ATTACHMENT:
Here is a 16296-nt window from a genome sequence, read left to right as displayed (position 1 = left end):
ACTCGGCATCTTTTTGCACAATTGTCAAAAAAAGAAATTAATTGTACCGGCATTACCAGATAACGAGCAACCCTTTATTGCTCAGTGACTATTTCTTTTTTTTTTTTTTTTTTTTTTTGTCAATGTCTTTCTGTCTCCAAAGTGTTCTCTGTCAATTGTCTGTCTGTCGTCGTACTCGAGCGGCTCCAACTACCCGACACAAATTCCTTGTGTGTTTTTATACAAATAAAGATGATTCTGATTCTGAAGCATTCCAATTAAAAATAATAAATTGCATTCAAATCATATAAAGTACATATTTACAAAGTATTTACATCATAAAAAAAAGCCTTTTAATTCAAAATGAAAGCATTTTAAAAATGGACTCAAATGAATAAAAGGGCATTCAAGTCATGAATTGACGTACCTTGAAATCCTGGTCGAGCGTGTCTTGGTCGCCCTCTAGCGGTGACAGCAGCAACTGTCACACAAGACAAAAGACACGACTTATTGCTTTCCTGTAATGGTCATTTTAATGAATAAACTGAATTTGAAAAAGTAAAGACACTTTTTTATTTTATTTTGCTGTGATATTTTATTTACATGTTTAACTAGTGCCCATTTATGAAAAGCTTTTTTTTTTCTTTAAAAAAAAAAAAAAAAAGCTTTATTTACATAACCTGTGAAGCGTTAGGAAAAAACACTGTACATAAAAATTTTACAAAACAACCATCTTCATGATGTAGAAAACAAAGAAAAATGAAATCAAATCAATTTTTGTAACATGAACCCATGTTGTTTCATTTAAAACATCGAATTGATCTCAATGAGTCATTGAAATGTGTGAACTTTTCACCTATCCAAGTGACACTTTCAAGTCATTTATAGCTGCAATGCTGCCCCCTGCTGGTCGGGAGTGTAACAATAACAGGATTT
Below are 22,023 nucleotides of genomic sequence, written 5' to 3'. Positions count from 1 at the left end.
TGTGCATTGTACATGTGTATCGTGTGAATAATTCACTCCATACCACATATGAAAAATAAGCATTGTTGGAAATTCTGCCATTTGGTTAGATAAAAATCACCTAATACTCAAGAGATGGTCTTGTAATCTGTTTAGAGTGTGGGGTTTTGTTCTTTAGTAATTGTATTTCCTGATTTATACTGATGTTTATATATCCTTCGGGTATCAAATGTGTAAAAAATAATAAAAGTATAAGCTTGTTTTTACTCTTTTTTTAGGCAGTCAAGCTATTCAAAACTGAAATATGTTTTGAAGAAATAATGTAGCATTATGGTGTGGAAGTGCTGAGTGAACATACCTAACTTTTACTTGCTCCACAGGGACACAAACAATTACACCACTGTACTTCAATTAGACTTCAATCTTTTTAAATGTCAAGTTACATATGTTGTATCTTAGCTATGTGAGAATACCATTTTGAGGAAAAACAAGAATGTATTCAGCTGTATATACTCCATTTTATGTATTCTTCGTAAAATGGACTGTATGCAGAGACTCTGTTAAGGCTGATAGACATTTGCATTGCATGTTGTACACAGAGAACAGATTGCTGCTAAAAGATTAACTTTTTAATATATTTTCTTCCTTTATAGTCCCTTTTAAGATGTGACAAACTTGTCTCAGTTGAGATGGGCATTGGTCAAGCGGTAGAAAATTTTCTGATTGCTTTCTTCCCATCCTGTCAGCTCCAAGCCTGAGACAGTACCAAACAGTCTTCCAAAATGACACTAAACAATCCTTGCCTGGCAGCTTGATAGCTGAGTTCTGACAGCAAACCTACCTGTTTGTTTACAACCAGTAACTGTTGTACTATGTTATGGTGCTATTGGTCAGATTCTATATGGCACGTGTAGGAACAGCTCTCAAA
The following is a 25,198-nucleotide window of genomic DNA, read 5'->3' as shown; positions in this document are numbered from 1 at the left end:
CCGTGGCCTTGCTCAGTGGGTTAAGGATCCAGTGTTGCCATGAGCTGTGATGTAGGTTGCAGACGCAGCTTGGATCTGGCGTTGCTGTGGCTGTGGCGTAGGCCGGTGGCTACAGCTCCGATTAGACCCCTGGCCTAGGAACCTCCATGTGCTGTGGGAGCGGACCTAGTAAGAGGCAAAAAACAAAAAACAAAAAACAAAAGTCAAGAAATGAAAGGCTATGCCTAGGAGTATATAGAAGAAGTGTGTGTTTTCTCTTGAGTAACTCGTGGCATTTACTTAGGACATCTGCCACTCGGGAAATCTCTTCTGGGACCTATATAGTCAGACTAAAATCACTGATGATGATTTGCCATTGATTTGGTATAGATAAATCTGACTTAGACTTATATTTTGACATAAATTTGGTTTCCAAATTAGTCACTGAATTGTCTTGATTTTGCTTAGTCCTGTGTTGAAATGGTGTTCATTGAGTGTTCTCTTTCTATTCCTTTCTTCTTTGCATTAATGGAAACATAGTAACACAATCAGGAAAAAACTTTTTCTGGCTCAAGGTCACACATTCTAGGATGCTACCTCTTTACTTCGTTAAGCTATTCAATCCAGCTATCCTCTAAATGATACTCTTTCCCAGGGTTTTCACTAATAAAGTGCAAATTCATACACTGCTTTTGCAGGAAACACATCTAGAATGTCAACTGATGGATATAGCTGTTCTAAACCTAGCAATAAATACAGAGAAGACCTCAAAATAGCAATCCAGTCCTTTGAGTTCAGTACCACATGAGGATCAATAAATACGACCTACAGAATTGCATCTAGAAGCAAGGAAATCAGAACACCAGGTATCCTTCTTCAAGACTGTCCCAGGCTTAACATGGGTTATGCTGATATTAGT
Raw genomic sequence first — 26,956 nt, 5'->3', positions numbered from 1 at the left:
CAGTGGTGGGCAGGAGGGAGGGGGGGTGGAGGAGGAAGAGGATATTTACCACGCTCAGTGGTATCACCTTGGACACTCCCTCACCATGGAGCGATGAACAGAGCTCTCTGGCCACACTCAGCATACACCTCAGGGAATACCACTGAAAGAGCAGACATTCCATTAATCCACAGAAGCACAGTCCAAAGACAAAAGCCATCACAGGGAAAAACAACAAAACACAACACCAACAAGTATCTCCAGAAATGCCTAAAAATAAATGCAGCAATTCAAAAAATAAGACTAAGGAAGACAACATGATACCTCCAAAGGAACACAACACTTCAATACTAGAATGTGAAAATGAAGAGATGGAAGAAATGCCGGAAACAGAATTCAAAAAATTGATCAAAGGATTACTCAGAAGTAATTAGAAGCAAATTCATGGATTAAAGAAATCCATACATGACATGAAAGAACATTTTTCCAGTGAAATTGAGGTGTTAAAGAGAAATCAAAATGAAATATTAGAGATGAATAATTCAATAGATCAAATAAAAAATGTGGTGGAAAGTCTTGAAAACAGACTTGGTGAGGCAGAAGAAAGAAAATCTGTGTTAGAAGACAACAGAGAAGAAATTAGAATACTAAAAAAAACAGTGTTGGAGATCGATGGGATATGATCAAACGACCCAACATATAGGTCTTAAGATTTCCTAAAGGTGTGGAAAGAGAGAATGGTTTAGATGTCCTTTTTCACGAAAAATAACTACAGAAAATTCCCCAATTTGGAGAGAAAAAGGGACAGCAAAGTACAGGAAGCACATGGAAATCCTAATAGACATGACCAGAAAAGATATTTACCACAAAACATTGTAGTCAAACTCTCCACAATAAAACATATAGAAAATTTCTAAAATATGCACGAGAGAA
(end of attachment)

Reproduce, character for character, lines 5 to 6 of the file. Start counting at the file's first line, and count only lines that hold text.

The following is a 25,198-nucleotide window of genomic DNA, read 5'->3' as shown; positions in this document are numbered from 1 at the left end:
CCGTGGCCTTGCTCAGTGGGTTAAGGATCCAGTGTTGCCATGAGCTGTGATGTAGGTTGCAGACGCAGCTTGGATCTGGCGTTGCTGTGGCTGTGGCGTAGGCCGGTGGCTACAGCTCCGATTAGACCCCTGGCCTAGGAACCTCCATGTGCTGTGGGAGCGGACCTAGTAAGAGGCAAAAAACAAAAAACAAAAAACAAAAGTCAAGAAATGAAAGGCTATGCCTAGGAGTATATAGAAGAAGTGTGTGTTTTCTCTTGAGTAACTCGTGGCATTTACTTAGGACATCTGCCACTCGGGAAATCTCTTCTGGGACCTATATAGTCAGACTAAAATCACTGATGATGATTTGCCATTGATTTGGTATAGATAAATCTGACTTAGACTTATATTTTGACATAAATTTGGTTTCCAAATTAGTCACTGAATTGTCTTGATTTTGCTTAGTCCTGTGTTGAAATGGTGTTCATTGAGTGTTCTCTTTCTATTCCTTTCTTCTTTGCATTAATGGAAACATAGTAACACAATCAGGAAAAAACTTTTTCTGGCTCAAGGTCACACATTCTAGGATGCTACCTCTTTACTTCGTTAAGCTATTCAATCCAGCTATCCTCTAAATGATACTCTTTCCCAGGGTTTTCACTAATAAAGTGCAAATTCATACACTGCTTTTGCAGGAAACACATCTAGAATGTCAACTGATGGATATAGCTGTTCTAAACCTAGCAATAAATACAGAGAAGACCTCAAAATAGCAATCCAGTCCTTTGAGTTCAGTACCACATGAGGATCAATAAATACGACCTACAGAATTGCATCTAGAAGCAAGGAAATCAGAACACCAGGTATCCTTCTTCAAGACTGTCCCAGGCTTAACATGGGTTATGCTGATATTAGT